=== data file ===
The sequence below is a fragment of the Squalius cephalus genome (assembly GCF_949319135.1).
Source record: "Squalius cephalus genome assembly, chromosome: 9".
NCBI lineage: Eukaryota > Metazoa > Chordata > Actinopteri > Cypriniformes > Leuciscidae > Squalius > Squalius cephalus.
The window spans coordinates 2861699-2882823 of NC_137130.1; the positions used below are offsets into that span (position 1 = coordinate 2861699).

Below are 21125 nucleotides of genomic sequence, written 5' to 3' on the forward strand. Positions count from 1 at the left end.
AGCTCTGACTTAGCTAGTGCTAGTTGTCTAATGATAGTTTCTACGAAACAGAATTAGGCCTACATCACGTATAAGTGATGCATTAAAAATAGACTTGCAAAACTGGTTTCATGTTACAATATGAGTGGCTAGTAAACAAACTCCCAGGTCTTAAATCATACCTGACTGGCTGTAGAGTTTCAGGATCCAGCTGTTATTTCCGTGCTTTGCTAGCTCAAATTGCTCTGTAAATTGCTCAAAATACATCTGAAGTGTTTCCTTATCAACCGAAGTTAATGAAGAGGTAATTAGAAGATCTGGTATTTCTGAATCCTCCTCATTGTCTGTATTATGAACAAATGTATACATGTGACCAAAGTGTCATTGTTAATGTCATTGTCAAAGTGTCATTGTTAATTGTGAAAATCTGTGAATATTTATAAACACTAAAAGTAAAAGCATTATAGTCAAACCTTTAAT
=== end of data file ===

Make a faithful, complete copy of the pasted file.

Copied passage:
The sequence below is a fragment of the Squalius cephalus genome (assembly GCF_949319135.1).
Source record: "Squalius cephalus genome assembly, chromosome: 9".
NCBI lineage: Eukaryota > Metazoa > Chordata > Actinopteri > Cypriniformes > Leuciscidae > Squalius > Squalius cephalus.
The window spans coordinates 2861699-2882823 of NC_137130.1; the positions used below are offsets into that span (position 1 = coordinate 2861699).

Below are 21125 nucleotides of genomic sequence, written 5' to 3' on the forward strand. Positions count from 1 at the left end.
AGCTCTGACTTAGCTAGTGCTAGTTGTCTAATGATAGTTTCTACGAAACAGAATTAGGCCTACATCACGTATAAGTGATGCATTAAAAATAGACTTGCAAAACTGGTTTCATGTTACAATATGAGTGGCTAGTAAACAAACTCCCAGGTCTTAAATCATACCTGACTGGCTGTAGAGTTTCAGGATCCAGCTGTTATTTCCGTGCTTTGCTAGCTCAAATTGCTCTGTAAATTGCTCAAAATACATCTGAAGTGTTTCCTTATCAACCGAAGTTAATGAAGAGGTAATTAGAAGATCTGGTATTTCTGAATCCTCCTCATTGTCTGTATTATGAACAAATGTATACATGTGACCAAAGTGTCATTGTTAATGTCATTGTCAAAGTGTCATTGTTAATTGTGAAAATCTGTGAATATTTATAAACACTAAAAGTAAAAGCATTATAGTCAAACCTTTAAT